“Not that the kids don’t take it seriously, but often they’re meeting requirements, just trying to get through college. Whereas the older students often see the application of learning in a different way, with maturity over time and eye-opening life experiences. They still want results, but there’s a kind of way they can better savor and digest the meal. For them, learning music is not a chore. It’s a devotion,” he adds.
Enrichment coordinator and art therapist at Oakland’s Salem Lutheran Home senior community, Erin Patridge, sess the mental and physical health benefits of the arts.
“We have some lifelong professional artist and writer. One even started a group for people to share poems they’ve written. But more often than nor, residents say, ‘Oh, I am not an artist. I’ll just come in and see what you are doing in the class.’ Then all of a sudden, this creative side opens up, and pretty soon they’re making a college, then painting. It’s great to see how it helps people come back to life.” Erin Patridge said.
She also agrees that advanced years can actually nurture talents. “People are doing a lot more reflecting. They are engaged in that kind of thoughtfulness about their lives, more introspective, which lends itself really well to making art and writing and music,” she adds.
Having a luxury of time is a clear factor in developing creativity after retirement, But that is only a part of it, says Toder.
“There’s a process called bilaterality. During youth and adulthood, the brain’s left hemisphere is busy processing information. Starting at midlife, the hemispheres are more functionally intertwined. With bilaterality, the left boosts the right. In addition, we have experienced more and can express it in art – all the emotions you’ve gone through that younger people have not experienced yet. It is related to a consolidation of a lifetime of learning – better known as wisdom,” she says.
Garrett lives in a retirement home in Cupertino and became a published author only in the past years. She wrote almost every day in her younger years, mostly composed of letters for her family back home while she served as a nutritionist in the Army Medical Corps during the World War II. Then after that marriage, family and continuous career moves consumed her attention.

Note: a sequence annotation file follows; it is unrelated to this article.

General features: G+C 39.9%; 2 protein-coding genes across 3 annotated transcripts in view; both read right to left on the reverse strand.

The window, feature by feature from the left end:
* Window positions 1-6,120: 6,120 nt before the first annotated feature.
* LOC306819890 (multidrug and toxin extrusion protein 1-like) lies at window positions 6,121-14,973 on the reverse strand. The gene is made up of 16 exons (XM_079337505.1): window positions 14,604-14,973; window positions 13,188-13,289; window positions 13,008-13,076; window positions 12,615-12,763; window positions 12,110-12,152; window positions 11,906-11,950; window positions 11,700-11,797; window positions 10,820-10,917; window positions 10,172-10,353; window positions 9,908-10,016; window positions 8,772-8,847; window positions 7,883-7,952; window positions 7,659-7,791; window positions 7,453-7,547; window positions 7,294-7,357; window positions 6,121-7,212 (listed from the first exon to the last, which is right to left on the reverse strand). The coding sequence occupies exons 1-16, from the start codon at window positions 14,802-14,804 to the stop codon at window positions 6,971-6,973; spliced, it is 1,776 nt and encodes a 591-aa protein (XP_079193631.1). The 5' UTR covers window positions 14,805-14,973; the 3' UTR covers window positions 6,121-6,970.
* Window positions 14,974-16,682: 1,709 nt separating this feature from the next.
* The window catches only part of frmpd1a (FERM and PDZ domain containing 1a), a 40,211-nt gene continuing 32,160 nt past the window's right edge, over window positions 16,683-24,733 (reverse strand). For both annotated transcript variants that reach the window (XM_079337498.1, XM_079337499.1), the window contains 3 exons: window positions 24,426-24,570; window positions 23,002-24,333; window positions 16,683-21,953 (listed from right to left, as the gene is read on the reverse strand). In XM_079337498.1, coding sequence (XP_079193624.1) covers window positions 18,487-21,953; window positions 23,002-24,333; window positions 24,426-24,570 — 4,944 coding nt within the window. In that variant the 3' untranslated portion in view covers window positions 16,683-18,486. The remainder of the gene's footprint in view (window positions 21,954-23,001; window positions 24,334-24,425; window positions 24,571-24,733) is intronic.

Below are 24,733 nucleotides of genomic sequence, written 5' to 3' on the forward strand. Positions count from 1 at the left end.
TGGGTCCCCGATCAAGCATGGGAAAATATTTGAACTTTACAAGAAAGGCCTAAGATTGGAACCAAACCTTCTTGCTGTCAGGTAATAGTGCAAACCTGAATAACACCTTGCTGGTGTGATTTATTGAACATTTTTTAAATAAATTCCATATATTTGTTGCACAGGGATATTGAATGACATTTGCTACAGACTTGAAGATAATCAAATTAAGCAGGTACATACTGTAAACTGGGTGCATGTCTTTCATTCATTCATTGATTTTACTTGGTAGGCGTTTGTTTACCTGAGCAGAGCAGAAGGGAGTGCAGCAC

Garret said, “ And then I thought, well, I’m too old to do anything new, teaching old dogs new trick and all. But I took a writing class, which is important. It takes a lot of discipline to write, and you need that once-a-week reason to make you do it. Plus the camaraderie that develops.” She took a computer class to help her in her writing. “Short Skirt and Snappy Salutes” was her first book that was published in 2004.
Garrett admits that sometimes she feels slower, which can be very frustrating. “I used to be able to write more quickly. At the same time, I can focus on this now. There are not as many things disturbing your mind as when bringing up a family. And it is enriching.”
Maintaining any kind of activity from doing gold, knitting, crossword puzzles and computer skills – is very beneficial as we age. But according to Toder, fine arts provide “more bang for the buck.”
According to Toder, “There are three ingredients that serve as a robust tonic for the aging brain: newness or novelty, complexity, and problem-solving. The fine arts have all these and more. They also have meaning and passion. People can be passionate about golf, but the arts offer the opportunity for transcendent experiences.”